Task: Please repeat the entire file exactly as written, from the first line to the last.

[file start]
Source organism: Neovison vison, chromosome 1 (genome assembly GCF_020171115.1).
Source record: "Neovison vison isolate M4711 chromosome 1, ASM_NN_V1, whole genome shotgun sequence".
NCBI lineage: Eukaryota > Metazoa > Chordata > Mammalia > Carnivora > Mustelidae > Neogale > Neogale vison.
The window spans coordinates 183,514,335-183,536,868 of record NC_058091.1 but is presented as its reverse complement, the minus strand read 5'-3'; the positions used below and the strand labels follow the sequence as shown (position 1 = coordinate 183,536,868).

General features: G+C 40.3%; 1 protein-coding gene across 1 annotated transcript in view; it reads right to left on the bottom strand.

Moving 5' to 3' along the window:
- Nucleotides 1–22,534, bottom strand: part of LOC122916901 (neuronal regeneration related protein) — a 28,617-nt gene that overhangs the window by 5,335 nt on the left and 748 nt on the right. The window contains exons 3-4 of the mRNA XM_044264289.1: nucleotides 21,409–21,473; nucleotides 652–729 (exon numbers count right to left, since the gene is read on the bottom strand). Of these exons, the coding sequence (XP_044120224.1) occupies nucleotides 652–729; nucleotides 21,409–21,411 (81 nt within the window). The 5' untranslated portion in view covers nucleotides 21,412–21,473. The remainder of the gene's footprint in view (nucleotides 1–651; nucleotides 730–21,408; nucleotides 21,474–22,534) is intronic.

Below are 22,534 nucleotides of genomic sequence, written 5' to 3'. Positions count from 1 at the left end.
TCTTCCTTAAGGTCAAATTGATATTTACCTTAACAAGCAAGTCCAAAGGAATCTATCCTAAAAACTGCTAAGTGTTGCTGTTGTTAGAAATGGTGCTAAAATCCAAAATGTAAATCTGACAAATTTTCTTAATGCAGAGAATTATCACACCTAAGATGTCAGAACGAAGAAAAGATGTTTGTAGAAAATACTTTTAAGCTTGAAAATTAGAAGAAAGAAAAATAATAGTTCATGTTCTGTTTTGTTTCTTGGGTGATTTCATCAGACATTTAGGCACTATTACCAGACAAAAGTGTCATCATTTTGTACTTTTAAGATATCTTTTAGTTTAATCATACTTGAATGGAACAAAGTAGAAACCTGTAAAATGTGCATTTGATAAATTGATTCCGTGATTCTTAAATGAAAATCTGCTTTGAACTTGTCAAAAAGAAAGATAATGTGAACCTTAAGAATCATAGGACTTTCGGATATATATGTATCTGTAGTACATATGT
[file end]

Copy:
Source organism: Neovison vison, chromosome 1 (genome assembly GCF_020171115.1).
Source record: "Neovison vison isolate M4711 chromosome 1, ASM_NN_V1, whole genome shotgun sequence".
NCBI lineage: Eukaryota > Metazoa > Chordata > Mammalia > Carnivora > Mustelidae > Neogale > Neogale vison.
The window spans coordinates 183,514,335-183,536,868 of record NC_058091.1 but is presented as its reverse complement, the minus strand read 5'-3'; the positions used below and the strand labels follow the sequence as shown (position 1 = coordinate 183,536,868).

General features: G+C 40.3%; 1 protein-coding gene across 1 annotated transcript in view; it reads right to left on the bottom strand.

Moving 5' to 3' along the window:
- Nucleotides 1–22,534, bottom strand: part of LOC122916901 (neuronal regeneration related protein) — a 28,617-nt gene that overhangs the window by 5,335 nt on the left and 748 nt on the right. The window contains exons 3-4 of the mRNA XM_044264289.1: nucleotides 21,409–21,473; nucleotides 652–729 (exon numbers count right to left, since the gene is read on the bottom strand). Of these exons, the coding sequence (XP_044120224.1) occupies nucleotides 652–729; nucleotides 21,409–21,411 (81 nt within the window). The 5' untranslated portion in view covers nucleotides 21,412–21,473. The remainder of the gene's footprint in view (nucleotides 1–651; nucleotides 730–21,408; nucleotides 21,474–22,534) is intronic.

Below are 22,534 nucleotides of genomic sequence, written 5' to 3'. Positions count from 1 at the left end.
TCTTCCTTAAGGTCAAATTGATATTTACCTTAACAAGCAAGTCCAAAGGAATCTATCCTAAAAACTGCTAAGTGTTGCTGTTGTTAGAAATGGTGCTAAAATCCAAAATGTAAATCTGACAAATTTTCTTAATGCAGAGAATTATCACACCTAAGATGTCAGAACGAAGAAAAGATGTTTGTAGAAAATACTTTTAAGCTTGAAAATTAGAAGAAAGAAAAATAATAGTTCATGTTCTGTTTTGTTTCTTGGGTGATTTCATCAGACATTTAGGCACTATTACCAGACAAAAGTGTCATCATTTTGTACTTTTAAGATATCTTTTAGTTTAATCATACTTGAATGGAACAAAGTAGAAACCTGTAAAATGTGCATTTGATAAATTGATTCCGTGATTCTTAAATGAAAATCTGCTTTGAACTTGTCAAAAAGAAAGATAATGTGAACCTTAAGAATCATAGGACTTTCGGATATATATGTATCTGTAGTACATATGT